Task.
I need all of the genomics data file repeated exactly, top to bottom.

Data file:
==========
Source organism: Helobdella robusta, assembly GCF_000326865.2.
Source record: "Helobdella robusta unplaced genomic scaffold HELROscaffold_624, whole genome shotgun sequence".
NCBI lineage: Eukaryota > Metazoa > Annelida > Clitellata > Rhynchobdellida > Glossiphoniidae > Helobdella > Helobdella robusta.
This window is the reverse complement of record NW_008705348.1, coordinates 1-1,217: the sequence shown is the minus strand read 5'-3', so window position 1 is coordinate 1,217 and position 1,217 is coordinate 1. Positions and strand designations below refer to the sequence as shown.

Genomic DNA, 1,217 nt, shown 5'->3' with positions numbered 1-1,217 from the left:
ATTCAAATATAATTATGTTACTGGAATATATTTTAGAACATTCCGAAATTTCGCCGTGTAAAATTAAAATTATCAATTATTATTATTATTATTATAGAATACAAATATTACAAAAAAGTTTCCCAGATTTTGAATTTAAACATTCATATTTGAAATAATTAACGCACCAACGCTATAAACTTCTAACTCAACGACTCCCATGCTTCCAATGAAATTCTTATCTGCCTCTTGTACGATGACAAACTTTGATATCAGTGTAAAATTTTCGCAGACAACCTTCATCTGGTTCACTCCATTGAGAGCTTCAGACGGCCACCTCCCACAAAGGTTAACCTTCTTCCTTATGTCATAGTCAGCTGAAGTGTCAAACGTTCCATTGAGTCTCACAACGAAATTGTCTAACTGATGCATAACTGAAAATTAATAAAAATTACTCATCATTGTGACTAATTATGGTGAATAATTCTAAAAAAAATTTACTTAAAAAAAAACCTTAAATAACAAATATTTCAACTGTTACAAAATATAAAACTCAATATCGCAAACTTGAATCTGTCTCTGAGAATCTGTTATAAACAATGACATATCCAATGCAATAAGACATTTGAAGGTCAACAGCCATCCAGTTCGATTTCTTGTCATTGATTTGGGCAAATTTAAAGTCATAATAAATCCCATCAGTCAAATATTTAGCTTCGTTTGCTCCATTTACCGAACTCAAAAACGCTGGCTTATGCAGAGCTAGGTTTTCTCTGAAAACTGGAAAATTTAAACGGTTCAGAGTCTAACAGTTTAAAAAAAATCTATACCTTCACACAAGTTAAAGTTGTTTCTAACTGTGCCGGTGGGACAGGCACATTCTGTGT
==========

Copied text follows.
Source organism: Helobdella robusta, assembly GCF_000326865.2.
Source record: "Helobdella robusta unplaced genomic scaffold HELROscaffold_624, whole genome shotgun sequence".
NCBI lineage: Eukaryota > Metazoa > Annelida > Clitellata > Rhynchobdellida > Glossiphoniidae > Helobdella > Helobdella robusta.
This window is the reverse complement of record NW_008705348.1, coordinates 1-1,217: the sequence shown is the minus strand read 5'-3', so window position 1 is coordinate 1,217 and position 1,217 is coordinate 1. Positions and strand designations below refer to the sequence as shown.

Genomic DNA, 1,217 nt, shown 5'->3' with positions numbered 1-1,217 from the left:
ATTCAAATATAATTATGTTACTGGAATATATTTTAGAACATTCCGAAATTTCGCCGTGTAAAATTAAAATTATCAATTATTATTATTATTATTATAGAATACAAATATTACAAAAAAGTTTCCCAGATTTTGAATTTAAACATTCATATTTGAAATAATTAACGCACCAACGCTATAAACTTCTAACTCAACGACTCCCATGCTTCCAATGAAATTCTTATCTGCCTCTTGTACGATGACAAACTTTGATATCAGTGTAAAATTTTCGCAGACAACCTTCATCTGGTTCACTCCATTGAGAGCTTCAGACGGCCACCTCCCACAAAGGTTAACCTTCTTCCTTATGTCATAGTCAGCTGAAGTGTCAAACGTTCCATTGAGTCTCACAACGAAATTGTCTAACTGATGCATAACTGAAAATTAATAAAAATTACTCATCATTGTGACTAATTATGGTGAATAATTCTAAAAAAAATTTACTTAAAAAAAAACCTTAAATAACAAATATTTCAACTGTTACAAAATATAAAACTCAATATCGCAAACTTGAATCTGTCTCTGAGAATCTGTTATAAACAATGACATATCCAATGCAATAAGACATTTGAAGGTCAACAGCCATCCAGTTCGATTTCTTGTCATTGATTTGGGCAAATTTAAAGTCATAATAAATCCCATCAGTCAAATATTTAGCTTCGTTTGCTCCATTTACCGAACTCAAAAACGCTGGCTTATGCAGAGCTAGGTTTTCTCTGAAAACTGGAAAATTTAAACGGTTCAGAGTCTAACAGTTTAAAAAAAATCTATACCTTCACACAAGTTAAAGTTGTTTCTAACTGTGCCGGTGGGACAGGCACATTCTGTGT